London: 1794. , 17 pp, as issued. Mild toning, Very Good. In modern marbled wrappers, with printed title label pasted on front wrapper. Housed in an attractive quarter morocco slipcase.
As a young adult in his native England, "Cooper was intimately involved in contemporary political issues. He became well-known as a lawyer of radical political sentiments." Warned "against seditious speech, Cooper visited the United States in 1793 to prepare a haven for English dissenters. Cooper and his family soon made their visit to the United States permanent by moving to Northumberland, Pennsylvania in 1794." ['Penn Biographies', online archives.upenn.edu].
Here he arranged for the anonymous publication of this pamphlet, encouraging emigration of persons seeking "asylum from civil persecution and religious intolerance"-- "opponents of the present government in England, as being inconsistent with the principles of liberty, and... opponents also of the slave- trade." Since most such prospective emigrants opposed slavery, he advises against settling in the Deep South and assures them that land and opportunity abound elsewhere. Cooper examines advantages and disadvantages of all the States-- focusing particularly on economic opportunity, slavery, climate, land costs, and amenities. Eberstadt summarizes: "Describes the respective merits of lands and inducements to settlement in New York, New Jersey, Pennsylvania, Virginia, Ohio, and Kentucky. The latter two territories, while offering many advantages, are deemed unsafe because of the frequent Indian incursions." Cooper concludes that his own Pennsylvania [where, perhaps not coincidentally, he had recently purchased several hundred thousand acres] is the best.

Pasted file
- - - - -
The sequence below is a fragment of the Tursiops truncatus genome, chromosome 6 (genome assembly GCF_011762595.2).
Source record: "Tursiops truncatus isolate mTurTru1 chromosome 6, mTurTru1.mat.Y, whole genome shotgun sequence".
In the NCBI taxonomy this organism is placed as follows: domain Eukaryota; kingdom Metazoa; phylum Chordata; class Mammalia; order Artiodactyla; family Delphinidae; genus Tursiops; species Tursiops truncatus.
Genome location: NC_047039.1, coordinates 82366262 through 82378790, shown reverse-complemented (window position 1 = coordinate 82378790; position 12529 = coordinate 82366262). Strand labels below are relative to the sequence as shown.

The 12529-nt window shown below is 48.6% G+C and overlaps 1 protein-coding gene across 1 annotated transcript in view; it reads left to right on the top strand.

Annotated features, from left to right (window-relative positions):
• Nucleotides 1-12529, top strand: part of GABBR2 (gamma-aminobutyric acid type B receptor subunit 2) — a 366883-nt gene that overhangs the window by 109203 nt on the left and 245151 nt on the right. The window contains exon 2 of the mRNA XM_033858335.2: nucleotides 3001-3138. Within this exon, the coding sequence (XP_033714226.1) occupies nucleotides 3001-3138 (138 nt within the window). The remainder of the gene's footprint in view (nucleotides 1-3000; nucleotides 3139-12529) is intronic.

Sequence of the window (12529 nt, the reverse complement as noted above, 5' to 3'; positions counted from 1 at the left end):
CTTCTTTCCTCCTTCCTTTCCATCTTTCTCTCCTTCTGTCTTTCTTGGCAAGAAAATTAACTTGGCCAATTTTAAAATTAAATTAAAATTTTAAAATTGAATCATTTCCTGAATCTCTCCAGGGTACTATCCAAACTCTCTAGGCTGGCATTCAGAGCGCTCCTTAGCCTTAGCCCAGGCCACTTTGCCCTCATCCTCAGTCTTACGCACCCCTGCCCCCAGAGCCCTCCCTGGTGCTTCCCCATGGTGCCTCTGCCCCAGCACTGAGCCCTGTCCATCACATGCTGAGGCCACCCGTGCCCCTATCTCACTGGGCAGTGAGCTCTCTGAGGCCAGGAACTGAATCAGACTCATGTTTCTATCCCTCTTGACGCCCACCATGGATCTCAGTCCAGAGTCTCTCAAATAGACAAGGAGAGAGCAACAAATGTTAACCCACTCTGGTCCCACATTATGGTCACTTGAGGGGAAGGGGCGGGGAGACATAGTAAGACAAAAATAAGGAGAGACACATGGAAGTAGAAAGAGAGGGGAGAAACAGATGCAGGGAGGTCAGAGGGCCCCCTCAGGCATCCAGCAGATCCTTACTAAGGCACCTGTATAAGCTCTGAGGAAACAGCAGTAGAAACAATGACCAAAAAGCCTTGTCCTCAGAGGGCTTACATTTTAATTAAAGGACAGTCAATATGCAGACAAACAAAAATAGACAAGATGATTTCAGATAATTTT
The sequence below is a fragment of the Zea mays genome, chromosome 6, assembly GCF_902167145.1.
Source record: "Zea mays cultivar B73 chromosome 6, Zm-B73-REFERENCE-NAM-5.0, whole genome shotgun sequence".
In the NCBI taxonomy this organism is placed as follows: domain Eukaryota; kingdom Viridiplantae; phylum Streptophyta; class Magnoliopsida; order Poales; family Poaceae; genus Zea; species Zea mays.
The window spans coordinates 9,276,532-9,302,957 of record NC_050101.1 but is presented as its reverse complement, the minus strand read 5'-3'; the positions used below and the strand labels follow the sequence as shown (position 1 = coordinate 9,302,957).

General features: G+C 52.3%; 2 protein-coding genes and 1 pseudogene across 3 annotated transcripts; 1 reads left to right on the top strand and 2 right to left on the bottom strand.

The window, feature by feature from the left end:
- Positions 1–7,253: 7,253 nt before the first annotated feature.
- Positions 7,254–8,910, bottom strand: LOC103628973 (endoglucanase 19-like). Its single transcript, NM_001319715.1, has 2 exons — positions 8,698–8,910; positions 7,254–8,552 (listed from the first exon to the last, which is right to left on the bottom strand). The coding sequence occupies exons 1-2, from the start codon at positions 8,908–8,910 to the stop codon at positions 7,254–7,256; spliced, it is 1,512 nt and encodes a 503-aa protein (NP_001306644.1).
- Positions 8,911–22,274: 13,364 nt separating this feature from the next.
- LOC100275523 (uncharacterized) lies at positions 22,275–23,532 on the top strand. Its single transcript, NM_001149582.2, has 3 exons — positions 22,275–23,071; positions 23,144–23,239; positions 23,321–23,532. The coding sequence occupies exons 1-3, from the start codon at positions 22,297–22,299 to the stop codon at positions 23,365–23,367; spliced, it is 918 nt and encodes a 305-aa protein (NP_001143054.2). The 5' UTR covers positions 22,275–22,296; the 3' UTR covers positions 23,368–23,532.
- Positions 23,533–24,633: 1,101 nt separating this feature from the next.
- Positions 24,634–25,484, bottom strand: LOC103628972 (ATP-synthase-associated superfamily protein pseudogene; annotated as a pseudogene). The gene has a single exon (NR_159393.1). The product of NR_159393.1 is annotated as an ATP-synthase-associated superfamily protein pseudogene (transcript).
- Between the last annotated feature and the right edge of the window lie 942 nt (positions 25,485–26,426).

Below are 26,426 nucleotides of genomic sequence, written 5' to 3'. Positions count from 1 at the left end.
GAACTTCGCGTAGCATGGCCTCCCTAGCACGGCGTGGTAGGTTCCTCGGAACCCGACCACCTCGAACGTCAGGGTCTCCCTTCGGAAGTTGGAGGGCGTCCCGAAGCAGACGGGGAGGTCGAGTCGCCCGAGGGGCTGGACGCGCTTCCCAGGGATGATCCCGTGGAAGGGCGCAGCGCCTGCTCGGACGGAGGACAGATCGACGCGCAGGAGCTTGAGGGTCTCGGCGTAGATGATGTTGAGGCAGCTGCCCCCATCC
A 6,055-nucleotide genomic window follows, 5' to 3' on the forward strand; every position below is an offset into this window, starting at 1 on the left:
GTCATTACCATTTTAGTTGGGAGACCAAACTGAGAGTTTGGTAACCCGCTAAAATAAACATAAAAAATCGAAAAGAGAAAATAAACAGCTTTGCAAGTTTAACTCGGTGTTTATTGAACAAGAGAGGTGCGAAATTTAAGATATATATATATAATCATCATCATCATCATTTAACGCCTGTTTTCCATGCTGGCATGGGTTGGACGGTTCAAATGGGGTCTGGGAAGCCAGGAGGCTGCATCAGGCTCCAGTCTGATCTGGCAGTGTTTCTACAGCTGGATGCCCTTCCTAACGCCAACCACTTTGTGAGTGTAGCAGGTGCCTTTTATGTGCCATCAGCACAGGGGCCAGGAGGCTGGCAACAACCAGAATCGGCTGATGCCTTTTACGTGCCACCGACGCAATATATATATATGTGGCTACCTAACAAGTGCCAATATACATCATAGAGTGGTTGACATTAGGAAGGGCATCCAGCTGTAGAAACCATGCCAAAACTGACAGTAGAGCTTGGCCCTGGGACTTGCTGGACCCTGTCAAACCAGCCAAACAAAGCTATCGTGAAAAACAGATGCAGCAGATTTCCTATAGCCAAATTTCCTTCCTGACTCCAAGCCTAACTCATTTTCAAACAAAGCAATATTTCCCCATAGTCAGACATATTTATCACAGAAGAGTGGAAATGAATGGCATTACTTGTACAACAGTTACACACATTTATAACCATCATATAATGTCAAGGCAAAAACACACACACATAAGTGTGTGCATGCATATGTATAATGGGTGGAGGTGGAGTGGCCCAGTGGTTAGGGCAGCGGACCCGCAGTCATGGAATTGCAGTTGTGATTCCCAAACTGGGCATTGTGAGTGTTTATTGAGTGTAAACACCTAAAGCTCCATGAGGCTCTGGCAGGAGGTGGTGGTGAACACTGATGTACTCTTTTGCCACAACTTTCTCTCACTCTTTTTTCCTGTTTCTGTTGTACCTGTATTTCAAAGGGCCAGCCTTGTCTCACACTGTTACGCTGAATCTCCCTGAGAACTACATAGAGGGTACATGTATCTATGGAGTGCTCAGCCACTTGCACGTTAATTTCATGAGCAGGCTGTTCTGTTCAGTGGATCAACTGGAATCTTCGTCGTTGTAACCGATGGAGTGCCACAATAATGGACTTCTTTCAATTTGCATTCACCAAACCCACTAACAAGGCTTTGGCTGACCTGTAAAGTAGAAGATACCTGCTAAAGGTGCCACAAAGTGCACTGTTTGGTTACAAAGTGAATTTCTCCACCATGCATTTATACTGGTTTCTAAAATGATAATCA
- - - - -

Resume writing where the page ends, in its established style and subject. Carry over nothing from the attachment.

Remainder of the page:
FIRST EDITION. 123 Eberstadt 39. Sabin 95678. ESTC N46500. OCLC records nine locations under several accession numbers as of February 2017. Item #33558